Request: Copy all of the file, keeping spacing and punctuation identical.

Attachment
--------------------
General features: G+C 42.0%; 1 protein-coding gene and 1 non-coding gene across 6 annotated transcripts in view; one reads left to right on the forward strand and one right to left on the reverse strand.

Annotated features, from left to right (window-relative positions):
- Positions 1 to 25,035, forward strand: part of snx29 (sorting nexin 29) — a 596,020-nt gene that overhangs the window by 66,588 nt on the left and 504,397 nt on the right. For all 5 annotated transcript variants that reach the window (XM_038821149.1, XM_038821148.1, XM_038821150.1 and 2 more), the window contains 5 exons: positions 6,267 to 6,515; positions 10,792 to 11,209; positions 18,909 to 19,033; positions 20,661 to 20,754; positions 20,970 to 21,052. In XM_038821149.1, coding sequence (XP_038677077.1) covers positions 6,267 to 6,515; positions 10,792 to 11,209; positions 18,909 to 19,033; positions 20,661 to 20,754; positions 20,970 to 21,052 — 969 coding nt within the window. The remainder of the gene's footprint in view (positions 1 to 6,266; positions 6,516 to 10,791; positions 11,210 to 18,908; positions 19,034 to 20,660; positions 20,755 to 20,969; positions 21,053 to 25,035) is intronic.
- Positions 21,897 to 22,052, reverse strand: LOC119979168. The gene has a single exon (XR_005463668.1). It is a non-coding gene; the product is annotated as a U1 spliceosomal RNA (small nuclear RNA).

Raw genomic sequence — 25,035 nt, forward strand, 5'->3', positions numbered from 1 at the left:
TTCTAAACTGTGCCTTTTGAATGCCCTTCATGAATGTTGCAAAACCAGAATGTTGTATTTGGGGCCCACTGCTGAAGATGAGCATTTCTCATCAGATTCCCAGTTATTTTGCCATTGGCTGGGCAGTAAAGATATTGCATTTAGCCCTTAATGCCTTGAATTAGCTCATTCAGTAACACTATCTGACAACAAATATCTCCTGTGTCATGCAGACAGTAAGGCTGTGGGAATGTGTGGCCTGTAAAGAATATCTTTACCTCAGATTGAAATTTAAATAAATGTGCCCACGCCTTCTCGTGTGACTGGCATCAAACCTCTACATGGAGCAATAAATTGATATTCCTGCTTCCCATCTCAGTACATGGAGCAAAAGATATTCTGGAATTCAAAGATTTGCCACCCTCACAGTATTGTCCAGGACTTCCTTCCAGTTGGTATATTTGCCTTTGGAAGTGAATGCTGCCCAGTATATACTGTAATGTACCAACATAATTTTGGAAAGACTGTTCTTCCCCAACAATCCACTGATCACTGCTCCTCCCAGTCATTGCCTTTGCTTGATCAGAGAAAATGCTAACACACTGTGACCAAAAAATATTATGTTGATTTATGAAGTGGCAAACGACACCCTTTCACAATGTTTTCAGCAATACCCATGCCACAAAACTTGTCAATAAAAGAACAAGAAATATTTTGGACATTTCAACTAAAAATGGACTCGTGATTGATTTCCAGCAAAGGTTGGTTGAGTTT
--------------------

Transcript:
General features: G+C 42.0%; 1 protein-coding gene and 1 non-coding gene across 6 annotated transcripts in view; one reads left to right on the forward strand and one right to left on the reverse strand.

Annotated features, from left to right (window-relative positions):
- Positions 1 to 25,035, forward strand: part of snx29 (sorting nexin 29) — a 596,020-nt gene that overhangs the window by 66,588 nt on the left and 504,397 nt on the right. For all 5 annotated transcript variants that reach the window (XM_038821149.1, XM_038821148.1, XM_038821150.1 and 2 more), the window contains 5 exons: positions 6,267 to 6,515; positions 10,792 to 11,209; positions 18,909 to 19,033; positions 20,661 to 20,754; positions 20,970 to 21,052. In XM_038821149.1, coding sequence (XP_038677077.1) covers positions 6,267 to 6,515; positions 10,792 to 11,209; positions 18,909 to 19,033; positions 20,661 to 20,754; positions 20,970 to 21,052 — 969 coding nt within the window. The remainder of the gene's footprint in view (positions 1 to 6,266; positions 6,516 to 10,791; positions 11,210 to 18,908; positions 19,034 to 20,660; positions 20,755 to 20,969; positions 21,053 to 25,035) is intronic.
- Positions 21,897 to 22,052, reverse strand: LOC119979168. The gene has a single exon (XR_005463668.1). It is a non-coding gene; the product is annotated as a U1 spliceosomal RNA (small nuclear RNA).

Raw genomic sequence — 25,035 nt, forward strand, 5'->3', positions numbered from 1 at the left:
TTCTAAACTGTGCCTTTTGAATGCCCTTCATGAATGTTGCAAAACCAGAATGTTGTATTTGGGGCCCACTGCTGAAGATGAGCATTTCTCATCAGATTCCCAGTTATTTTGCCATTGGCTGGGCAGTAAAGATATTGCATTTAGCCCTTAATGCCTTGAATTAGCTCATTCAGTAACACTATCTGACAACAAATATCTCCTGTGTCATGCAGACAGTAAGGCTGTGGGAATGTGTGGCCTGTAAAGAATATCTTTACCTCAGATTGAAATTTAAATAAATGTGCCCACGCCTTCTCGTGTGACTGGCATCAAACCTCTACATGGAGCAATAAATTGATATTCCTGCTTCCCATCTCAGTACATGGAGCAAAAGATATTCTGGAATTCAAAGATTTGCCACCCTCACAGTATTGTCCAGGACTTCCTTCCAGTTGGTATATTTGCCTTTGGAAGTGAATGCTGCCCAGTATATACTGTAATGTACCAACATAATTTTGGAAAGACTGTTCTTCCCCAACAATCCACTGATCACTGCTCCTCCCAGTCATTGCCTTTGCTTGATCAGAGAAAATGCTAACACACTGTGACCAAAAAATATTATGTTGATTTATGAAGTGGCAAACGACACCCTTTCACAATGTTTTCAGCAATACCCATGCCACAAAACTTGTCAATAAAAGAACAAGAAATATTTTGGACATTTCAACTAAAAATGGACTCGTGATTGATTTCCAGCAAAGGTTGGTTGAGTTT